New court ruling could give thousands of Vietnamese veterans and survivors overdue disability awards


A recent court order could grant up to 15,000 Vietnamese veterans who have been denied disability benefits an average of $ 28,000 in backdated payments, but federal officials could still try to appeal the ruling in those cases. weeks to come.

Earlier this month, the United States District Court for Northern California ruled in favor of thousands of “Blue water” navy veterans and their survivors who accused them are being wrongly denied benefits under a deal reached by Congress last year.

Under this plan, the Department of Veterans Affairs was required to grant deemed benefit status for exposure to chemical defoliants to veterans who served on ships off the coast of Vietnam during that war. For years, lawyers had lamented that VA requires direct evidence of exposure difficult to obtain decades after veterans tours aboard ships.

Since the start of the year, VA has been processing these claims, granting new benefits to more than 24,000 veterans and survivors in early October.

But the new law did not automatically require VA officials to go back and review refused cases before 2020. Veterans who re-applied for benefits may have their cases reviewed, but National Veterans officials Legal Services Program argued that all cases should be redone. and reviewed by the VA benefits offices.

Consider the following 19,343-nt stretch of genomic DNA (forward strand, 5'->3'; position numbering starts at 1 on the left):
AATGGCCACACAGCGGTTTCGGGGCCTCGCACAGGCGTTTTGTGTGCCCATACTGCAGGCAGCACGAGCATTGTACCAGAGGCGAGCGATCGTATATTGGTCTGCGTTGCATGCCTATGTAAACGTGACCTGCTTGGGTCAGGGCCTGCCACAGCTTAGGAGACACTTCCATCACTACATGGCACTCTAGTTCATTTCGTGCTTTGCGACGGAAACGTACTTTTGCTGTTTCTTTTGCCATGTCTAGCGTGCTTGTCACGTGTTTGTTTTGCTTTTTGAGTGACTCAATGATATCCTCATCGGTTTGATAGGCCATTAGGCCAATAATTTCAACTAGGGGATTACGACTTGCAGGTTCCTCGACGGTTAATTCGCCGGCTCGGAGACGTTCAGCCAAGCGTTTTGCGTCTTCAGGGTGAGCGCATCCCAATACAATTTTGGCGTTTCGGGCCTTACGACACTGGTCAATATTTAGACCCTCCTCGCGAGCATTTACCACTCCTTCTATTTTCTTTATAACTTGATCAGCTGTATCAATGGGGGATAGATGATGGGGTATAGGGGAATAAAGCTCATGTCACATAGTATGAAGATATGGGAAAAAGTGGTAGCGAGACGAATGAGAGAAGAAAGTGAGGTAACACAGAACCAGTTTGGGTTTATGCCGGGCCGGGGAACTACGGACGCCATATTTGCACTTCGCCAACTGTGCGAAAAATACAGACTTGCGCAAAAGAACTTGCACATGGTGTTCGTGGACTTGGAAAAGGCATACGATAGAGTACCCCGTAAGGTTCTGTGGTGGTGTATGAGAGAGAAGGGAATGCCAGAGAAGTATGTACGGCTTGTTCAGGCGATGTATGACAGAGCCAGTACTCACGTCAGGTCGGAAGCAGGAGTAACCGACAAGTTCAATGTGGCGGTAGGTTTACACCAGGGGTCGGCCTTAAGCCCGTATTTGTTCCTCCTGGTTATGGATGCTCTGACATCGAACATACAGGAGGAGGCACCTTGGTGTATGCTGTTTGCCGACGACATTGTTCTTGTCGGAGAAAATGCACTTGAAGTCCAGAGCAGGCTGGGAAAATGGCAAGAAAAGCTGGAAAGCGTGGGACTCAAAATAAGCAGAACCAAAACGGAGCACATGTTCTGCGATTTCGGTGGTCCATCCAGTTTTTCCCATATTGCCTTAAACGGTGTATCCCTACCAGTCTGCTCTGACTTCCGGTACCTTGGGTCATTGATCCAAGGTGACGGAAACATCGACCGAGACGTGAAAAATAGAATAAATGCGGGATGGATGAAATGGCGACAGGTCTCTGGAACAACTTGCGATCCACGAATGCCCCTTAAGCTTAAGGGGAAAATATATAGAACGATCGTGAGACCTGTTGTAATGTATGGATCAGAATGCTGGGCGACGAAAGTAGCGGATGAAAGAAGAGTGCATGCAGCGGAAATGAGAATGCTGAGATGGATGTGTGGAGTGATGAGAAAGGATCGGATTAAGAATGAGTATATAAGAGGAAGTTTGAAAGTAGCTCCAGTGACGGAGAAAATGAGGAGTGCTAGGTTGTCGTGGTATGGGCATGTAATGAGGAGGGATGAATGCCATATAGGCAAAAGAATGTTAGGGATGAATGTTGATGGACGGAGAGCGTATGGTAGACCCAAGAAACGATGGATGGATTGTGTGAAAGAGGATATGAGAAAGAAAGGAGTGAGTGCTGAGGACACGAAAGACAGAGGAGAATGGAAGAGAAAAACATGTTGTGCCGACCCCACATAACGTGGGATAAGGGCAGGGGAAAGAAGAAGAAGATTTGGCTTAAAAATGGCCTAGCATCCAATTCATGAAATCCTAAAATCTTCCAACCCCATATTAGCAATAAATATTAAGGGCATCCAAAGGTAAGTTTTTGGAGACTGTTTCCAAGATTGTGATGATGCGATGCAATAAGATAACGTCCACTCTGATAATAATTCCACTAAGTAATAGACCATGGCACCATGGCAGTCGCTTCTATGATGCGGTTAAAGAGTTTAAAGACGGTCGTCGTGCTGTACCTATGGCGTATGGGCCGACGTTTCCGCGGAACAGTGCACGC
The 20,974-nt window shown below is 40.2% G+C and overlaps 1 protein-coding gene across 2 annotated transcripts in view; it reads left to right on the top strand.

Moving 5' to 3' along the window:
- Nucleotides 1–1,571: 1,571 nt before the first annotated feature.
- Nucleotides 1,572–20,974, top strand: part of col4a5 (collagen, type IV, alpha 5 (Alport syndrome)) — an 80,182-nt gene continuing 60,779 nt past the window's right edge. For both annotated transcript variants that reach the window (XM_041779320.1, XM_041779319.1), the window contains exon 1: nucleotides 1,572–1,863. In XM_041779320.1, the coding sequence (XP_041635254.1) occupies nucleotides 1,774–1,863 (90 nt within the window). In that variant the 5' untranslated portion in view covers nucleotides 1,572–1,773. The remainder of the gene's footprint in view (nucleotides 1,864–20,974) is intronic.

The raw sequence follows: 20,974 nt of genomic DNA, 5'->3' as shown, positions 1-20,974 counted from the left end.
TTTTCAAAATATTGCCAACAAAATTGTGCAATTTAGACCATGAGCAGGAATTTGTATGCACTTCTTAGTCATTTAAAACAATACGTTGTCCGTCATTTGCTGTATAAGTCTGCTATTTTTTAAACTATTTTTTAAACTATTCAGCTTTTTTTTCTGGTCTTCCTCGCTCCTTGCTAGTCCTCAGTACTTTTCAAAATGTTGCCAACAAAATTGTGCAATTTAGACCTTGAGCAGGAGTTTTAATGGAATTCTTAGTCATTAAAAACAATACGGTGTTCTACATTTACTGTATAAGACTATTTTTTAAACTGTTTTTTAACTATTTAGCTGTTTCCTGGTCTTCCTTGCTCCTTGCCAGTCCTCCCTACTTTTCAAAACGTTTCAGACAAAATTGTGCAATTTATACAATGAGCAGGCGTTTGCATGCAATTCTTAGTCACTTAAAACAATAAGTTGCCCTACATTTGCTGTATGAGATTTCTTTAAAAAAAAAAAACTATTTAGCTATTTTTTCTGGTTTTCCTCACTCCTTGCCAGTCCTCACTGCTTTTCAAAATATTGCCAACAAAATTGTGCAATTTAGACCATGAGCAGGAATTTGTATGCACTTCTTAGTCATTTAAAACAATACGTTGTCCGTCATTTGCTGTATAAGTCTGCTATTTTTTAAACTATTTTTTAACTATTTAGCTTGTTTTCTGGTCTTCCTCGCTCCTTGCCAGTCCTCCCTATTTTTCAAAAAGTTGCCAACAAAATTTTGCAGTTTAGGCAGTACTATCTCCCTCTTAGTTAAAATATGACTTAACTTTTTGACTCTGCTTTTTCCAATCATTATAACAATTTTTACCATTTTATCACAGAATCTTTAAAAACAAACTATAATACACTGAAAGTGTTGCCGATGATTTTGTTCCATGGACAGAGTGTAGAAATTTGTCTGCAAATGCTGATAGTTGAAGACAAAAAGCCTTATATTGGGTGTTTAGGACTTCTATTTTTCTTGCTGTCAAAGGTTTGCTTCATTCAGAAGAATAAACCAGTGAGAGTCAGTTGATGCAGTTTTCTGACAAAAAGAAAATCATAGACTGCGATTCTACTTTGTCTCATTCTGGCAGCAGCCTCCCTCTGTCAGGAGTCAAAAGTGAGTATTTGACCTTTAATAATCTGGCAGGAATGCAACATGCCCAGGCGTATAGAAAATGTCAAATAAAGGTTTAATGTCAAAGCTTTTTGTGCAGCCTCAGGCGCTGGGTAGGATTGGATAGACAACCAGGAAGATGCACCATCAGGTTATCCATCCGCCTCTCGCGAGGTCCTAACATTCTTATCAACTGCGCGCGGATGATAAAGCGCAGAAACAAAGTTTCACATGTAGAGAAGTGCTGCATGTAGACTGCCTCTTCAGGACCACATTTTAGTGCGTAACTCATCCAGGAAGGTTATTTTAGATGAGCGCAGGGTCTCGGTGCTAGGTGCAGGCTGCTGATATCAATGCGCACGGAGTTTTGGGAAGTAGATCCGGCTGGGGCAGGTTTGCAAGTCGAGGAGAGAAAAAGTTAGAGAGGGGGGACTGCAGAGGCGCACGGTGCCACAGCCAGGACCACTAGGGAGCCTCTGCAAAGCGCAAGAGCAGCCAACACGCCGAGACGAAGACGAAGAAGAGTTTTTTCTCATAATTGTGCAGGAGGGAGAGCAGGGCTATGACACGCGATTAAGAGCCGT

“These veterans and their surviving family members have been waiting for years for the benefits to which they are entitled,” Bart Stichman, executive director of NVLSP, said in a statement.

In an interview with Military Times last week, Under Secretary for Benefits Paul Lawrence said no decision had been made by VA and Justice Department officials on appeal.

However, he noted that the lawsuit was discussed as part of VA’s preparations for the new benefit treatment earlier this year. If the decision stands, whether on a new appeal or if the government simply chooses to accept the final decision, Lawrence said he was confident the department can begin reviewing these cases without any significant disruption to the courts. operations.

“We did some of the backstage processing, file markup and things like that,” he said. “So if this becomes the law of the land, there will be work on the ground, but it won’t be something we hadn’t thought of before. “

VA has already paid about $ 700 million in retroactive benefits related to “blue water” veterans benefits this year. NVLSP officials estimate the new group could add more than $ 400 million in additional payments.

For more information on the trial, visit NVLSP website.

Leo covers Congress, Veterans Affairs and the White House for Military Times. He has covered Washington, DC since 2004, focusing on policies relating to military personnel and veterans. His work has earned him numerous honors, including a 2009 Polk Award, a 2010 National Headliner Award, the IAVA Leadership in Journalism Award, and the VFW News Media Award.


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